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Drywood termite

Scientific Name
Cryptotermes dudleyi
Scientific Author
Banks
Taxonomy
(Isoptera: Kalotermitidae)
Status
Exotic Species Occurrence in Australia
Reliability
High
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Diagnostic Images (16)
Diagnostic Notes

Soldier body length 4.55-7.15mm, head width exceeding 1mm; frontal flange complete across head, recurving laterally, somewhat angularily concave with distinct median notch; frontal horns distinctly smaller than genal horns, frontal flange, viewed from front distinctly produced forward at side of head, above antennal sockets, frons with ill defined ridges, frons falling at angle of about 70 degrees to base of mandible; pronotum narrower than head, widely and deeply notched, finely serrate, sometimes with 1-2 coarse serrations.

 

Gay, F. and Watson, T. (1982). The Genus Cryptotermes in Australia (Isoptera: Kalotermitidae). Australian Journal of Zoology Supp. Series 88: 1-64.

Description:

Imago: Tawny brown, pronotum slightly paler than head; wings faintly tinged with brown. Head longer than wide, sides almost parallel, posterior margin truncately rounded; cranial sutures distinct; eyes sub-triangular and prominent; ocelli contiguous with eyes; antennae of 15-18 segments, usually 15 or 16, number may differ on each side. Pronotum with anterior margin widely and smoothly concave, anterolateral corners well defined, sides slightly rounded, posterior margin faintly concave medially, sometimes slightly notched. Forewing with Rs of 5-7 branches; M unsclerotised and joining Rs beyond middle of wing; Cu also weak and unsclerotised. Arolium present.

Soldier: Head yellow-brown, darkening posteriorly; frontal flange, frons and mandibles almost black; labrum and antennae pale yellow-brown, basal three antennal segments darker than remainder. When viewed dorsally, head much longer than wide, almost parallel-sided or slightly widened posteriorly, hind margin flattened or arcuate; in profile, dorsal margin weakly convex except for slightly elevated frontal flange; frontal flange raised, continuous from vertex of head and recurving laterally to upper margin of antennal foveolae, angularly concave with distinct median notch; frons slightly rugose with weakly developed lateral ridges and falling at an angle of ~ 60-70°, lower margin in form of transverse ridge that is interrupted by the post-clypeus and which terminates laterally in short, broad frontal horns; genal horns prominent, much larger and longer than frontal horns and diverging from long axis of head at an angle of ~ 45°; mandibles short relative to head length, thickened basally, with strong external hump, distal 2/3 only moderately slender and curved, central third weakly ridged; eyes indistinct and faintly projecting; antennae of 10-16 segments, usually 13 or 14. Pronotum generally narrower than head but occasionally as wide; anterior margin thickened, wide and deeply notched, finely serrate, sometimes with 1-2 coarse serrations; posterior margin almost straight.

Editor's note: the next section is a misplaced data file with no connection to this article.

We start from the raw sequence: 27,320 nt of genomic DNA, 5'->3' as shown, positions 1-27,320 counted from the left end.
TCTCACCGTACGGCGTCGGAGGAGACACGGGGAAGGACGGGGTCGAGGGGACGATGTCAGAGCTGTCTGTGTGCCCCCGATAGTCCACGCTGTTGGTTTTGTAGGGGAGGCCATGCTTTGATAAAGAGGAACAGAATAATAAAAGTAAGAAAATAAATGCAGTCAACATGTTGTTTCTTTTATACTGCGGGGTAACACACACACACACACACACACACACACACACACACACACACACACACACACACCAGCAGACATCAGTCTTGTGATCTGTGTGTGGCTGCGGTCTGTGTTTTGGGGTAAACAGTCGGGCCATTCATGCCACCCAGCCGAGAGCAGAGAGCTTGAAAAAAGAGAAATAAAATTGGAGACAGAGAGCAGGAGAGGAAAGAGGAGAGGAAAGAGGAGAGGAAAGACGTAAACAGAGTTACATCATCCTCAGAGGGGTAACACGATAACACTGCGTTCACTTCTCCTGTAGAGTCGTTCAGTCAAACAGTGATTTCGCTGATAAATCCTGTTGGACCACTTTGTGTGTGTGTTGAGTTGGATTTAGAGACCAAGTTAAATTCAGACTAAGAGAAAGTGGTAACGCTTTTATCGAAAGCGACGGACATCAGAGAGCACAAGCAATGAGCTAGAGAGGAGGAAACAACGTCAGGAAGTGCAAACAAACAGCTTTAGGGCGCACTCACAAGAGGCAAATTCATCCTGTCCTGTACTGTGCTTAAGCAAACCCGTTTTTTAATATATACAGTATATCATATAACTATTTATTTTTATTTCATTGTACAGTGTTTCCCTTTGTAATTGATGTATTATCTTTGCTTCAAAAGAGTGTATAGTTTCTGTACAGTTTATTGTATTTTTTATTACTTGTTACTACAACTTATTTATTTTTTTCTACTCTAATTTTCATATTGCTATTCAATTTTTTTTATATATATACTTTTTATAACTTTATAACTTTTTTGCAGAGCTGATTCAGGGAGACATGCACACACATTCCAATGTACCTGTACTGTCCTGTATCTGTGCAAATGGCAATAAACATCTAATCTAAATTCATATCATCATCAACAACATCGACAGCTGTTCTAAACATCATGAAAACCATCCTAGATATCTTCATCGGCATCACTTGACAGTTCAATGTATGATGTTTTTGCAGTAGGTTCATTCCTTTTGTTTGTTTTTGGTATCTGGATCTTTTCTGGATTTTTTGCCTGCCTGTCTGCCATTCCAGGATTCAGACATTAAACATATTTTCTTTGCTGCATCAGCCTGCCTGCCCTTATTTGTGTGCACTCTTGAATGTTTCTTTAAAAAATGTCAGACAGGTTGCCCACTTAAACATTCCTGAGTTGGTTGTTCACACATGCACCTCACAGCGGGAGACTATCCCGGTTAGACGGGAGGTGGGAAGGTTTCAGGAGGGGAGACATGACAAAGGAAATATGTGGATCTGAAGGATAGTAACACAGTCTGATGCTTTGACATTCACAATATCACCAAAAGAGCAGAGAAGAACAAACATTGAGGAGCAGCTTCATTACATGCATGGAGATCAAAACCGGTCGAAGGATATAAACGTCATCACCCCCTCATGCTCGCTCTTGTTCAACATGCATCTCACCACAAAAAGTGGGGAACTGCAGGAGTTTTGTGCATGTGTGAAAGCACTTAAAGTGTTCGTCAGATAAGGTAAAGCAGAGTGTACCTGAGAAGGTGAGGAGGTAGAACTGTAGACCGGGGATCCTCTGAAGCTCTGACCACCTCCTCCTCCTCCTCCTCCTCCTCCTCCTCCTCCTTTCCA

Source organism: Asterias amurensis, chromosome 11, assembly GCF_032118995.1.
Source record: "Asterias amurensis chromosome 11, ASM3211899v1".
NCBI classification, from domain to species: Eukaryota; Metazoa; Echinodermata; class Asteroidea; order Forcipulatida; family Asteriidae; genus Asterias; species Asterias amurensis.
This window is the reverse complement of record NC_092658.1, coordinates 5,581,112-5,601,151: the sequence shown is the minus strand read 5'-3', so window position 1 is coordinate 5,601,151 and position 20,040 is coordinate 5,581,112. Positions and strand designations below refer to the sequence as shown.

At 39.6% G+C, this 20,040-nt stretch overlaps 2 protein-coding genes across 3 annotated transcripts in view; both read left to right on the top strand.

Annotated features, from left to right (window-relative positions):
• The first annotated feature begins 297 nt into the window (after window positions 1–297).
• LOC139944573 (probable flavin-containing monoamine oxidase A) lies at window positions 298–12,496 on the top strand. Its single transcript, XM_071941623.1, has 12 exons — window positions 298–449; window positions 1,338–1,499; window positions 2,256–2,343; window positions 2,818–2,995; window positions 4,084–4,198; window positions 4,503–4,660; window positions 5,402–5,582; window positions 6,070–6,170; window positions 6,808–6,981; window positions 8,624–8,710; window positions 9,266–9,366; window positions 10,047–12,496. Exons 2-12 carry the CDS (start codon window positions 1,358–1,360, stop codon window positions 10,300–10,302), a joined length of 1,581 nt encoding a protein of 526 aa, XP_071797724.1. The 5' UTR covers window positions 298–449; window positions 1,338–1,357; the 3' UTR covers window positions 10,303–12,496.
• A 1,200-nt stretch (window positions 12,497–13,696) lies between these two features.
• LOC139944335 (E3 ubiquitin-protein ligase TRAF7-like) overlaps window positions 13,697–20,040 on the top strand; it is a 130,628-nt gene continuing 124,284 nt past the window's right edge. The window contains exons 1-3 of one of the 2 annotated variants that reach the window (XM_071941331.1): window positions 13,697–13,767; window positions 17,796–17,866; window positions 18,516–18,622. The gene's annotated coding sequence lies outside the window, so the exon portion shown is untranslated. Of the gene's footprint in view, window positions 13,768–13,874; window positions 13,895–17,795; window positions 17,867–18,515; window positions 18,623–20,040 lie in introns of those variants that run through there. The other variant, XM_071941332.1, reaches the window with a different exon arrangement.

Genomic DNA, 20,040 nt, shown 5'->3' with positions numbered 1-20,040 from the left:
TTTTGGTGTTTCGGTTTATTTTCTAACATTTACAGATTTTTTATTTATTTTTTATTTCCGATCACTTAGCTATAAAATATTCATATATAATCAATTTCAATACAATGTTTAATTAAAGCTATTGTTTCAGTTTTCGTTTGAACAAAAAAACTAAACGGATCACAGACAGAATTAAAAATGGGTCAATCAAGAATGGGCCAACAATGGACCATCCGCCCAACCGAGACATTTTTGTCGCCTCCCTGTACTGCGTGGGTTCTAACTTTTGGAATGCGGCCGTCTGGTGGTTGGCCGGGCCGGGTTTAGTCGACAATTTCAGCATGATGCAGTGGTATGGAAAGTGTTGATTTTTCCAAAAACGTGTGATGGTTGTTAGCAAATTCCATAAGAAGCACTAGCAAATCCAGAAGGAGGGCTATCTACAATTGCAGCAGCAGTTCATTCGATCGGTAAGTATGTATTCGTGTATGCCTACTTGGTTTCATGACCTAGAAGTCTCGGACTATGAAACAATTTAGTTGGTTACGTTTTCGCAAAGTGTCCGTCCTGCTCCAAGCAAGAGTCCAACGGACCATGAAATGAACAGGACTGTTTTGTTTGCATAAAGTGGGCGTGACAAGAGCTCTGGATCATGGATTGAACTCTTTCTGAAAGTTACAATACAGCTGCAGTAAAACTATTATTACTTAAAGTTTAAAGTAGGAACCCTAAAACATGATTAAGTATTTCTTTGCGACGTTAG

- Exotic. Despite several quarantine interceptions at ports of entry, there is no evidence to suggest that this species is established in Australia. The reported detections of C. dudleyi in a live coconut palm in Darwin in 1913 and in a wooden building on Thursday Island in 1932 are almost certainly based on misidentifications because several subsequent searches have failed to locate it. Native to southern and south-eastern Asia, C. dudleyi has been spread to the Cook Islands and Nauru in the Pacific, Columbia and Brasil in South America and Panama, Trinidad, Tobago and Costa Rica in North America.

- Colonies are small.

- C. dudleyi is considered a major pest of structural timber, in particular that of boats. It has been detected several times in wreckage and in illegal foreign fishing vessels from Indonesia.

The imago of C. dudleyi closely res
More Information
Specimen Contact
Museum Victoria
Author
Walker, K.
Created
10/10/2006 09:46 AEST
Last Updated
02/08/2012 14:29 AEST
Citation
Walker, K. (2006) Drywood termite (Cryptotermes dudleyi) Updated on 8/2/2012 2:29:15 PM Available online: PaDIL - http://www.padil.gov.au.
Image Use
Free for use under the Creative Commons Attribution 3.0 Australia License

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